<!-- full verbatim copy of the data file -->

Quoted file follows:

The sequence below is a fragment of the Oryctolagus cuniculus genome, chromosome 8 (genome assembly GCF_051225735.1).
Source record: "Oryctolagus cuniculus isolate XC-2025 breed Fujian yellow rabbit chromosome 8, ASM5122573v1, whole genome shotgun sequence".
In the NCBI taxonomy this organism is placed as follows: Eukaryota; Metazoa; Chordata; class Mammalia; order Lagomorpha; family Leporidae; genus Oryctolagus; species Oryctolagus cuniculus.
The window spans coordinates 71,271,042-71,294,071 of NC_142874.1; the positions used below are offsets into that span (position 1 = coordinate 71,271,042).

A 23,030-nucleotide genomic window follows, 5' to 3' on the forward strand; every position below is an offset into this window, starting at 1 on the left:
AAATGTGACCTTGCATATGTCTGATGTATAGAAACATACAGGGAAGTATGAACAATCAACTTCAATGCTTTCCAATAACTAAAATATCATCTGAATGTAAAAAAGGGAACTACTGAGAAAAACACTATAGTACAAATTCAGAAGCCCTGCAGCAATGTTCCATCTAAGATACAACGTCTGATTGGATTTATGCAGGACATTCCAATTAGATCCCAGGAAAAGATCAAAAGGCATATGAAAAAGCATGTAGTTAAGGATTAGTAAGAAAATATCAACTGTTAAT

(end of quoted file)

The sequence below is a fragment of the Oryctolagus cuniculus genome, chromosome 8 (genome assembly GCF_051225735.1).
Source record: "Oryctolagus cuniculus isolate XC-2025 breed Fujian yellow rabbit chromosome 8, ASM5122573v1, whole genome shotgun sequence".
In the NCBI taxonomy this organism is placed as follows: Eukaryota; Metazoa; Chordata; class Mammalia; order Lagomorpha; family Leporidae; genus Oryctolagus; species Oryctolagus cuniculus.
The window spans coordinates 71,271,042-71,294,071 of NC_142874.1; the positions used below are offsets into that span (position 1 = coordinate 71,271,042).

A 23,030-nucleotide genomic window follows, 5' to 3' on the forward strand; every position below is an offset into this window, starting at 1 on the left:
AAATGTGACCTTGCATATGTCTGATGTATAGAAACATACAGGGAAGTATGAACAATCAACTTCAATGCTTTCCAATAACTAAAATATCATCTGAATGTAAAAAAGGGAACTACTGAGAAAAACACTATAGTACAAATTCAGAAGCCCTGCAGCAATGTTCCATCTAAGATACAACGTCTGATTGGATTTATGCAGGACATTCCAATTAGATCCCAGGAAAAGATCAAAAGGCATATGAAAAAGCATGTAGTTAAGGATTAGTAAGAAAATATCAACTGTTAAT